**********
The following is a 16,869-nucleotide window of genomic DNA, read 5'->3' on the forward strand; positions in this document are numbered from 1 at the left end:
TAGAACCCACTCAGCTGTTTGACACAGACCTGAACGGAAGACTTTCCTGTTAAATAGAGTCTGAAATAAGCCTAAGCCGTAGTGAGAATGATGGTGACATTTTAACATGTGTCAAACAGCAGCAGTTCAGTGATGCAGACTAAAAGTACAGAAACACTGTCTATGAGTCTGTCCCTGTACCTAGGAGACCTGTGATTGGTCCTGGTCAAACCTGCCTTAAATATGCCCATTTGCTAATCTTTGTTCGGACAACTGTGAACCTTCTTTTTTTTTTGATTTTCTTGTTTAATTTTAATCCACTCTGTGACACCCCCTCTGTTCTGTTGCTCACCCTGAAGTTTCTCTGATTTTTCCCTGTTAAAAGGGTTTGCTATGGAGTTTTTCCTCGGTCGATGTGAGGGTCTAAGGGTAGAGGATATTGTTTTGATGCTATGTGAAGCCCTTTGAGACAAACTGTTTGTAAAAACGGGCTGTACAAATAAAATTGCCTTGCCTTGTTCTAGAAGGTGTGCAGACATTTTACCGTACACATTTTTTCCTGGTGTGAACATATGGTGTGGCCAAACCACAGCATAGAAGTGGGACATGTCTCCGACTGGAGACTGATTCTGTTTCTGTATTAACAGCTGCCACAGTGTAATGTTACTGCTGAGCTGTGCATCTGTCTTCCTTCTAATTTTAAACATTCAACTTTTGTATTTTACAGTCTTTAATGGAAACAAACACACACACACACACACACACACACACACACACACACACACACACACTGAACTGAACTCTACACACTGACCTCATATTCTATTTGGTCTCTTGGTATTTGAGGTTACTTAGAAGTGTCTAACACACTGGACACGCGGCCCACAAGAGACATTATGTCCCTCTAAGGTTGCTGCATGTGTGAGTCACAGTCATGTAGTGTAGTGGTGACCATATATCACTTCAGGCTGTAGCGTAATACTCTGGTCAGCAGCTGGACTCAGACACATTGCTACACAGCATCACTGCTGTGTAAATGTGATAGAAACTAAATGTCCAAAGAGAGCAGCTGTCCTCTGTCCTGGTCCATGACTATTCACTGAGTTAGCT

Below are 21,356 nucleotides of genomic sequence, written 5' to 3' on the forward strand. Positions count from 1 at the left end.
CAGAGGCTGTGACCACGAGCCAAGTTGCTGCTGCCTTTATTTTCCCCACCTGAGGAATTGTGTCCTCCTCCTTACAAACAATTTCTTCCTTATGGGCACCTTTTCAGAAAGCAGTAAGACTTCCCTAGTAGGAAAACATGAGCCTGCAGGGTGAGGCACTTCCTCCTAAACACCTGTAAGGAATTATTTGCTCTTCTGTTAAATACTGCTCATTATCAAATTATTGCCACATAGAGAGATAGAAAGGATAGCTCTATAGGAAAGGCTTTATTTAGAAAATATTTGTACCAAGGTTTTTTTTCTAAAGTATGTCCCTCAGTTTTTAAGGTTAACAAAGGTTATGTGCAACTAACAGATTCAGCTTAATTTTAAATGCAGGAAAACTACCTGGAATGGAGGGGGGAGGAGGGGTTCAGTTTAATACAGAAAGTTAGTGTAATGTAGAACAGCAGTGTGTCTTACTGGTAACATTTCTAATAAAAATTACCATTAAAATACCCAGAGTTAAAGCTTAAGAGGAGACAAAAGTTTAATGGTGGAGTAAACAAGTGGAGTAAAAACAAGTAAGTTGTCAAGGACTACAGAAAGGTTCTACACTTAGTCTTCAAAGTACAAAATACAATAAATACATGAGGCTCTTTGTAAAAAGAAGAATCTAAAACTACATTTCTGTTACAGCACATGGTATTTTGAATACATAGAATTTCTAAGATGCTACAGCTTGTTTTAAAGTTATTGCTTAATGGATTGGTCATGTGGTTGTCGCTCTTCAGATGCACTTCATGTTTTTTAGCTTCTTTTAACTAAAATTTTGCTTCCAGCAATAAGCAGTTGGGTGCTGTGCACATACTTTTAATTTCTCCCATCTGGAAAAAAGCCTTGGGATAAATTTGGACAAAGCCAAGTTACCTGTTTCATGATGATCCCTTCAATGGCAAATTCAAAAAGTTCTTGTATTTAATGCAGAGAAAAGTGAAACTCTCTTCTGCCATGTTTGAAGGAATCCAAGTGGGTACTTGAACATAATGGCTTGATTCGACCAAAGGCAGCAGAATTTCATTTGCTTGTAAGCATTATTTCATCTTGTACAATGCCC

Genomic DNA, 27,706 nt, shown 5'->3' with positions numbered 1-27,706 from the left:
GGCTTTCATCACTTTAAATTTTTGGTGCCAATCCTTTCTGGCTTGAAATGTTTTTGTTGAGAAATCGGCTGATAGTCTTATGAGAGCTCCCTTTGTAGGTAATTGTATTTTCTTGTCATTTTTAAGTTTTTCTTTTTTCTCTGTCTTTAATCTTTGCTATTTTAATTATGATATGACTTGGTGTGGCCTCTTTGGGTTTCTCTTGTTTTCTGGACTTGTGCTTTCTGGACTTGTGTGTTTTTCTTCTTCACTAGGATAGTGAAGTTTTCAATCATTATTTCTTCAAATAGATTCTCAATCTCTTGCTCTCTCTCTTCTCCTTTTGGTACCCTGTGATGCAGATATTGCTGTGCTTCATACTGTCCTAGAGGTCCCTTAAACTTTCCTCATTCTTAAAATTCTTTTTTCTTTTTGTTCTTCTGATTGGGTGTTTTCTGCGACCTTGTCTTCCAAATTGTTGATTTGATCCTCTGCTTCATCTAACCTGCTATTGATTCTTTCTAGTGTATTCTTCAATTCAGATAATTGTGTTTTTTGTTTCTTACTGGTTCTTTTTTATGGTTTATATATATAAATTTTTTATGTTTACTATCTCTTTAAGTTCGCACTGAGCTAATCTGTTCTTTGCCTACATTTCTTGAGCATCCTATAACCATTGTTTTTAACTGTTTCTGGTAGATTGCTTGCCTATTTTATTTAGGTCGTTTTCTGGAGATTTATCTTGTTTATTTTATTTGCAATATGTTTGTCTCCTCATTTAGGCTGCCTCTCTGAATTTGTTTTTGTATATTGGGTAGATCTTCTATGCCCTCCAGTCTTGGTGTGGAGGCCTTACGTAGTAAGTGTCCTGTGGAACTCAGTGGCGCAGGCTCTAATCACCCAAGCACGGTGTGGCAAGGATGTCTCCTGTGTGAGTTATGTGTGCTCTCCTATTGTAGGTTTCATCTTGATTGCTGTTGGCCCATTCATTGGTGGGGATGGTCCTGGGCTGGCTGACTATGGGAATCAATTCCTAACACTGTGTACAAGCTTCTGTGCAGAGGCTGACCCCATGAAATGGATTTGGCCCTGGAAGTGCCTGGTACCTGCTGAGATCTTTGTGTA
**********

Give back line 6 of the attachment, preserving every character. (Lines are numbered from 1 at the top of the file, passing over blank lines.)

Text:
GGCTTTCATCACTTTAAATTTTTGGTGCCAATCCTTTCTGGCTTGAAATGTTTTTGTTGAGAAATCGGCTGATAGTCTTATGAGAGCTCCCTTTGTAGGTAATTGTATTTTCTTGTCATTTTTAAGTTTTTCTTTTTTCTCTGTCTTTAATCTTTGCTATTTTAATTATGATATGACTTGGTGTGGCCTCTTTGGGTTTCTCTTGTTTTCTGGACTTGTGCTTTCTGGACTTGTGTGTTTTTCTTCTTCACTAGGATAGTGAAGTTTTCAATCATTATTTCTTCAAATAGATTCTCAATCTCTTGCTCTCTCTCTTCTCCTTTTGGTACCCTGTGATGCAGATATTGCTGTGCTTCATACTGTCCTAGAGGTCCCTTAAACTTTCCTCATTCTTAAAATTCTTTTTTCTTTTTGTTCTTCTGATTGGGTGTTTTCTGCGACCTTGTCTTCCAAATTGTTGATTTGATCCTCTGCTTCATCTAACCTGCTATTGATTCTTTCTAGTGTATTCTTCAATTCAGATAATTGTGTTTTTTGTTTCTTACTGGTTCTTTTTTATGGTTTATATATATAAATTTTTTATGTTTACTATCTCTTTAAGTTCGCACTGAGCTAATCTGTTCTTTGCCTACATTTCTTGAGCATCCTATAACCATTGTTTTTAACTGTTTCTGGTAGATTGCTTGCCTATTTTATTTAGGTCGTTTTCTGGAGATTTATCTTGTTTATTTTATTTGCAATATGTTTGTCTCCTCATTTAGGCTGCCTCTCTGAATTTGTTTTTGTATATTGGGTAGATCTTCTATGCCCTCCAGTCTTGGTGTGGAGGCCTTACGTAGTAAGTGTCCTGTGGAACTCAGTGGCGCAGGCTCTAATCACCCAAGCACGGTGTGGCAAGGATGTCTCCTGTGTGAGTTATGTGTGCTCTCCTATTGTAGGTTTCATCTTGATTGCTGTTGGCCCATTCATTGGTGGGGATGGTCCTGGGCTGGCTGACTATGGGAATCAATTCCTAACACTGTGTACAAGCTTCTGTGCAGAGGCTGACCCCATGAAATGGATTTGGCCCTGGAAGTGCCTGGTACCTGCTGAGATCTTTGTGTA